It's been an exciting year for one Howard County family.
They bungee-jumped in New Zealand, rode ostriches in South Africa, snorkeled in Australia's Great Barrier Reef, walked on the Great Wall of China, and trekked eight grueling days to the base camp of Mount Everest.
After a 13-month, 35-country trip around the world, the Rivenbarks and their two children have returned home.
"It's the best thing we ever did," says Julie Rivenbark, 40.
Throughout the trip, her husband, Tim, 44, compiled statistics of their journey. By his calculations, the family traveled 396 days and covered more than 87,000 miles, including 1,350 miles on foot and 242 by tuk-tuk, a three-wheeled motorized vehicle that's popular in Asia. They survived food poisoning in Cambodia, altitude sickness in Nepal, epic traffic in Delhi, and a card-eating ATM in Botswana.
Despite all of that, the youngest Rivenbarks had a blast. "I think it probably lived up to expectations," says the couple's son Tyler, 12. "It was probably better."
The Rivenbarks began their travels in June 2014, hoping to enjoy the trip of a lifetime, an "endless summer" that would offer lessons to their children about the value of experiences over possessions.
Tim took an unpaid leave from his national sales director post at Analytical Graphics; Julie quit her physician's assistant job. They sold their house and cars. They packed as lightly as they could, each carrying a backpack with a computer, clothing and toiletries. Julie took two cameras. Tyler carried a soccer ball for the first month or so, meeting other kids through pickup games in Italy and Germany.
The parents involved their children from the start, planning an itinerary that incorporated the destinations important to them. Kara, now 11, chose Australia and Africa, and Tyler wanted to go to Italy.
The agenda was far from iron-clad. In New Zealand, Tyler took charge. "I had the inspiration and convinced everyone to go bungee-jumping," he says.
While his mom says the experience was pricey, it was worth every cent. "We would have regretted it if we didn't do it," she says.
Though the pace was brisk, Tyler and Kara "never held us back," says Julie. The children loved riding in a hot-air balloon in Turkey and swimming in a shark cage in South Africa. But they got bored with museums and churches before their parents did, and they didn't have much patience for shopping.
Some of their favorite memories involve food. They sampled scorpion, tarantula and a fruit called durian, known for its vile smell and distinctive love-it-or-hate-it taste. Unable to communicate in some restaurants, they just pointed to symbols on a menu, hoping for something delicious that would not aggravate Tyler's peanut allergy.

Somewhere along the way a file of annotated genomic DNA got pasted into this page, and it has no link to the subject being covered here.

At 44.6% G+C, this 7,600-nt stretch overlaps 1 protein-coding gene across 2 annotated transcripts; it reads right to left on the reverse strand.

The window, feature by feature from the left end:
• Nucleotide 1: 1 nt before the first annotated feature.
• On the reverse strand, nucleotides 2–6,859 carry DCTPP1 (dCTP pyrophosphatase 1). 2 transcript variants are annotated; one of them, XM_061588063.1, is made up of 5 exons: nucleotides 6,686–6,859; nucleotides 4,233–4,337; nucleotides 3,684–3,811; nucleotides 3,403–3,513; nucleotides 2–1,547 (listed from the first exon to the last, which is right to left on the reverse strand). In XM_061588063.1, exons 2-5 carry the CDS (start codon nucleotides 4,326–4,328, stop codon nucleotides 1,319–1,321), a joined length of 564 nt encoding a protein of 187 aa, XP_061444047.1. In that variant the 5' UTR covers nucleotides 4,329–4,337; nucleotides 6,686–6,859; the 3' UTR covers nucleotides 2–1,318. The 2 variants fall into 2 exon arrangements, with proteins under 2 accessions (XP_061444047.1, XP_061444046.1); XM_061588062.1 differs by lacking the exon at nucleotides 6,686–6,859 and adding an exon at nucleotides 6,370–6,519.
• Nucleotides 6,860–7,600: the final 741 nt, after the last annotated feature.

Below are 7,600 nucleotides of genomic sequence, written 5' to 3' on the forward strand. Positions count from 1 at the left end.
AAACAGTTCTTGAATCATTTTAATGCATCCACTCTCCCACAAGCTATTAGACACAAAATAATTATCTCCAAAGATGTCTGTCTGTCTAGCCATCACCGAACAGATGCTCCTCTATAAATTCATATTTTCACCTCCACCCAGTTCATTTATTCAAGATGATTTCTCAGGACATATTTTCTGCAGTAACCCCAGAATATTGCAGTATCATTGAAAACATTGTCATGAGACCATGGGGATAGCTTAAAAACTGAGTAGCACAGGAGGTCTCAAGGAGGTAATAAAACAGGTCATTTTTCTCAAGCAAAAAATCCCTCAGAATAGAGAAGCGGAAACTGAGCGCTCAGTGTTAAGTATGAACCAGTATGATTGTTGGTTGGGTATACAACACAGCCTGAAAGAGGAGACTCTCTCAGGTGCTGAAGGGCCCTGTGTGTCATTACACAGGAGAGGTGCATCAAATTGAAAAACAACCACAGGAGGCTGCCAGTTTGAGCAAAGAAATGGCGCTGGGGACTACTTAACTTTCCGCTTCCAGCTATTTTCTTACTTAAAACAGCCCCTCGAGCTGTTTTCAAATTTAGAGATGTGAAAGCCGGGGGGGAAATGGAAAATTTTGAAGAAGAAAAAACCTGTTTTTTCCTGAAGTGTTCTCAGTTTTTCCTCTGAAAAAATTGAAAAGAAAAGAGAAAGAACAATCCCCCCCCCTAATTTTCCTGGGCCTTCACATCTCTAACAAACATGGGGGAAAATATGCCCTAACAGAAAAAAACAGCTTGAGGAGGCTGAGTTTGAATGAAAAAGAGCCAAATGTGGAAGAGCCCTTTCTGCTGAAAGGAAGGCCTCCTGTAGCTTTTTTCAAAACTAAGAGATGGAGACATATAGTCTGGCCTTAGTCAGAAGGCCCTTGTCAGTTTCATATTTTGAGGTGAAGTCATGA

In many cities, they were the only blond-haired, blue-eyed people they saw for days. But there was always a McDonald's.
Throughout their journey, the family reserved at least one day each week for schoolwork, booking flights and hotels, and blogging about the trip at their website earthtrekkers.com. For all their risks and challenges, Julie says, unreliable Internet service was the most frustrating.
For Tim, the most meaningful moments involved meeting local people. One night, they joined an outdoor bingo game in Darjeeling, India. Another time, a Vietnamese man invited them to share his coconut water.
Most dramatic for the family was an eight-day guided trek to the base camp of Mount Everest. Even the flight from Kathmandu to the starting point, Lukla Airport, was dicey, since the plane had to land on a tiny strip angled up the the side of a mountain. Because of that, it could only fly in pristine weather conditions.
Each day, as they walked from one rustic lodge to the next, the conditions grew more challenging. After the first day, there was no electricity and after the second, there was no running water. And each day, the oxygen levels became lower. Yet the family trudged on and successfully reached the base camp.
Since the view from the base camp isn't great, many people hike up Kala Patthar very early to see the sun rise over Everest. In the pre-dawn dark, Tim and Tyler headed out with their guide while Julie and Kara remained behind.
During the ascent, Tyler began showing symptoms of altitude sickness, including dizziness, nausea, and tingling throughout his body. Altitude sickness can be fatal; the cure is to get to a lower altitude.
The guide scooped up Tyler and began running down the trail with him. Tim, a triathlete, ran ahead of them, shouting to ascending hikers to clear the trail. Tyler threw up several times but soon recovered.
Back home in his grandmother's living room in Columbia, he floats the theory that the altitude sickness made him stronger. "I don't think so, honey," replies his mom.
But the adventure as a whole has made the family stronger, even with bouts of illness, including a mild case of dengue fever for Julie Rivenbark.
Now, the family has happily returned to Howard County friends and routines. They purchased cars, and signed a contract for a house in their old school district. Kara started sixth grade at Folly Quarter Middle School, and Tyler started seventh. Tim returned to work with a new title, director of business development, and Julie is launching a travel consultant business, building on her firsthand experiences.
The family is already planning where they will go on spring break. Choices include Israel, Guatemala and Greenland. "There are still lots of places we want to experience," says Tim.
"For every place we checked off, we added three to our list," says Julie.
Even so, perhaps where you go isn't that important.
"My advice would be to go out and explore," says Tim. "Do something outside your comfort zone. It doesn't have to be a trip around the world."